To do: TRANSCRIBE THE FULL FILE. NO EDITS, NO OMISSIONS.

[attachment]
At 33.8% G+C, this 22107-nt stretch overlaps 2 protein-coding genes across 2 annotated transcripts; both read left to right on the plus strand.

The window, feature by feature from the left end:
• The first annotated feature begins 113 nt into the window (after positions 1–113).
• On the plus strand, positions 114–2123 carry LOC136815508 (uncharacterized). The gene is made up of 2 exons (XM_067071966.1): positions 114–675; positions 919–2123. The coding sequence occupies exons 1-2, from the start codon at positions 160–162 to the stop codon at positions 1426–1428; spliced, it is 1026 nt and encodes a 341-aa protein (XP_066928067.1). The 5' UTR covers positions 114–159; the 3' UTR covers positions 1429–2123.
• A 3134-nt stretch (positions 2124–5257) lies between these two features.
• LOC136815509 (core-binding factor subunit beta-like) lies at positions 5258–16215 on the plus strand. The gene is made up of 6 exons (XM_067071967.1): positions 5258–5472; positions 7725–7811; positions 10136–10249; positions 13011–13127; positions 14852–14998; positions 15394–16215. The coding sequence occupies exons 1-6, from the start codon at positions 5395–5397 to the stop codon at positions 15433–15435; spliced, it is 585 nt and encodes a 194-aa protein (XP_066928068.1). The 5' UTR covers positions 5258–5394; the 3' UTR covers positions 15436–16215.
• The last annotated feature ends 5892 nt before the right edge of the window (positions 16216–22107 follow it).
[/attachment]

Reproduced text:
At 33.8% G+C, this 22107-nt stretch overlaps 2 protein-coding genes across 2 annotated transcripts; both read left to right on the plus strand.

The window, feature by feature from the left end:
• The first annotated feature begins 113 nt into the window (after positions 1–113).
• On the plus strand, positions 114–2123 carry LOC136815508 (uncharacterized). The gene is made up of 2 exons (XM_067071966.1): positions 114–675; positions 919–2123. The coding sequence occupies exons 1-2, from the start codon at positions 160–162 to the stop codon at positions 1426–1428; spliced, it is 1026 nt and encodes a 341-aa protein (XP_066928067.1). The 5' UTR covers positions 114–159; the 3' UTR covers positions 1429–2123.
• A 3134-nt stretch (positions 2124–5257) lies between these two features.
• LOC136815509 (core-binding factor subunit beta-like) lies at positions 5258–16215 on the plus strand. The gene is made up of 6 exons (XM_067071967.1): positions 5258–5472; positions 7725–7811; positions 10136–10249; positions 13011–13127; positions 14852–14998; positions 15394–16215. The coding sequence occupies exons 1-6, from the start codon at positions 5395–5397 to the stop codon at positions 15433–15435; spliced, it is 585 nt and encodes a 194-aa protein (XP_066928068.1). The 5' UTR covers positions 5258–5394; the 3' UTR covers positions 15436–16215.
• The last annotated feature ends 5892 nt before the right edge of the window (positions 16216–22107 follow it).